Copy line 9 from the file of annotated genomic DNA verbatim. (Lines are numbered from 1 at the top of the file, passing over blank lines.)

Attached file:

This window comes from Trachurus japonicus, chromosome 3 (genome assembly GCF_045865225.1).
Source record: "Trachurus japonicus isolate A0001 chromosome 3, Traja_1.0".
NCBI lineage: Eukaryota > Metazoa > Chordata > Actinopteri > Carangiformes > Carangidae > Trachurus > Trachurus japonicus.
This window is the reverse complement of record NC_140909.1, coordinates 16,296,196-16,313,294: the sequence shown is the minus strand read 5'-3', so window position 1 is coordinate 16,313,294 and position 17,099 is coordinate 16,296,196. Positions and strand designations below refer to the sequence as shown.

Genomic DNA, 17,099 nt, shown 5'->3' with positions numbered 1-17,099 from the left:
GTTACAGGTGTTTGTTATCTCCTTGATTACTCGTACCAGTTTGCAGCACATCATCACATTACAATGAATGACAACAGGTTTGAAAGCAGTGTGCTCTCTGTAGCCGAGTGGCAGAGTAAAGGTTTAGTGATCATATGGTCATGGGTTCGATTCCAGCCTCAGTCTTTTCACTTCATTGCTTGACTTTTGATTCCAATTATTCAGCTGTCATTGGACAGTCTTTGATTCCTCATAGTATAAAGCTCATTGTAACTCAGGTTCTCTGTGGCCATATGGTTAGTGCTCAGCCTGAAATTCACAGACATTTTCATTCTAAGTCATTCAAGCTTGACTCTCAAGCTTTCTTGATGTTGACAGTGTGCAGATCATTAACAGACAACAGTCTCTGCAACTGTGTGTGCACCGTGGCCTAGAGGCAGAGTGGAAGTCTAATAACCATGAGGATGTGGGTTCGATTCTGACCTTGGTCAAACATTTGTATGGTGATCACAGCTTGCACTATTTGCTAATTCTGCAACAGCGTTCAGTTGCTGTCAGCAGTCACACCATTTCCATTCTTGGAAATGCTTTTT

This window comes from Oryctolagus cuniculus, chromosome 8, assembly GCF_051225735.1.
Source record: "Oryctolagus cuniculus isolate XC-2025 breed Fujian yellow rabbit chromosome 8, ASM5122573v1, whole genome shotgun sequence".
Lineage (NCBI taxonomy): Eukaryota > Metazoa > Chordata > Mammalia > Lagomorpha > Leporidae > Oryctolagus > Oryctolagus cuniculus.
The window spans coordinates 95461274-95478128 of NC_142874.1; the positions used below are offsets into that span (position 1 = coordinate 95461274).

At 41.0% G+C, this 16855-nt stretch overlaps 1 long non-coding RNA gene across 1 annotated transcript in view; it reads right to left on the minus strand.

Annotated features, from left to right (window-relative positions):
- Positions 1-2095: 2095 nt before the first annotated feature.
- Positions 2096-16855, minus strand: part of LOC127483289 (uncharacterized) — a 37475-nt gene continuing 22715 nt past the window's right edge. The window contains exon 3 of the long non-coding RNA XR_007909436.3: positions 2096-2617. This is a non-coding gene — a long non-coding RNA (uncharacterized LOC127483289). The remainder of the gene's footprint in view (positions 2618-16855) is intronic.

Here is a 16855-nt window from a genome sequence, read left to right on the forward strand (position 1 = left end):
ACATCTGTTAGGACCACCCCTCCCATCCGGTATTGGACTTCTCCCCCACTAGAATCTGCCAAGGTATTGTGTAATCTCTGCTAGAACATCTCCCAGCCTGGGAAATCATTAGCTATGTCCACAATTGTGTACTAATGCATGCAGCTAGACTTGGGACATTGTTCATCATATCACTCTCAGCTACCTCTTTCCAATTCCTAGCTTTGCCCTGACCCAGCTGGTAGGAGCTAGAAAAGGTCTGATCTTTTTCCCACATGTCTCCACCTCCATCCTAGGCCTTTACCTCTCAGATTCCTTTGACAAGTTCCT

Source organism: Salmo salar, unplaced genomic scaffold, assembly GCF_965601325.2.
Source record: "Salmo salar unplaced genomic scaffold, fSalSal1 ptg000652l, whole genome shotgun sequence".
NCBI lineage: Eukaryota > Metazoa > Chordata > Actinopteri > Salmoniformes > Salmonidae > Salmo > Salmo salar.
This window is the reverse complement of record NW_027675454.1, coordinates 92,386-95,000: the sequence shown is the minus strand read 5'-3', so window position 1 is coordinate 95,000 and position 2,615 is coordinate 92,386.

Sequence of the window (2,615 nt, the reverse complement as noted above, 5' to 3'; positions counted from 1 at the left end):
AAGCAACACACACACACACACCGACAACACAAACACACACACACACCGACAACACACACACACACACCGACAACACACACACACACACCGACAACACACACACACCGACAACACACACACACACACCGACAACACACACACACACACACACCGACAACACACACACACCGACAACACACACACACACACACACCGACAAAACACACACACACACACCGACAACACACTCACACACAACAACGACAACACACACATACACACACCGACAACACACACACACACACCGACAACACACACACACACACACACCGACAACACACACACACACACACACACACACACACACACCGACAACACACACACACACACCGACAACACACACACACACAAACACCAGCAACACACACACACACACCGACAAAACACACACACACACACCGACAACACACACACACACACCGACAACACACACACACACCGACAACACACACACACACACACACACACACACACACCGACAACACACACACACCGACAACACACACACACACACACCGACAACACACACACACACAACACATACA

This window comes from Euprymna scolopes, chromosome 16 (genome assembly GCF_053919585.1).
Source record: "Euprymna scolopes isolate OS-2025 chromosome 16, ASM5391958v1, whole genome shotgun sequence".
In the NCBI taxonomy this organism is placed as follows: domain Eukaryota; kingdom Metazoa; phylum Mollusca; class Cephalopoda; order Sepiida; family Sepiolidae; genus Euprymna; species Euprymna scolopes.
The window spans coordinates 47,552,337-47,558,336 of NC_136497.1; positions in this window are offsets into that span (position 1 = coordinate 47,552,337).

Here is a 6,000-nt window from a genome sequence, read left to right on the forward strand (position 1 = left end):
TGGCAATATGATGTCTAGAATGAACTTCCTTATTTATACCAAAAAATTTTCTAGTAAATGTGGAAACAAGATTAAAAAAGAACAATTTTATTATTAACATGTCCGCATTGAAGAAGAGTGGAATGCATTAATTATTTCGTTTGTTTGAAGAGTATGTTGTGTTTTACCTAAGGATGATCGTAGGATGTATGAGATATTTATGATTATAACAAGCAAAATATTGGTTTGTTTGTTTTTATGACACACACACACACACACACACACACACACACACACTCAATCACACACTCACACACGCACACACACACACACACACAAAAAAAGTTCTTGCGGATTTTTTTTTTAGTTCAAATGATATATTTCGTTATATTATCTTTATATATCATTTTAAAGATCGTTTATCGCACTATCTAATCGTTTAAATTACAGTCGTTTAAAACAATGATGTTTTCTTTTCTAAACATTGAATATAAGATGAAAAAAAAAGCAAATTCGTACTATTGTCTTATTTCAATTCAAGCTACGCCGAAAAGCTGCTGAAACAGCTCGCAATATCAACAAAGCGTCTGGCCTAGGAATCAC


Lineage (NCBI taxonomy): Eukaryota > Metazoa > Chordata > Mammalia > Lagomorpha > Leporidae > Oryctolagus > Oryctolagus cuniculus.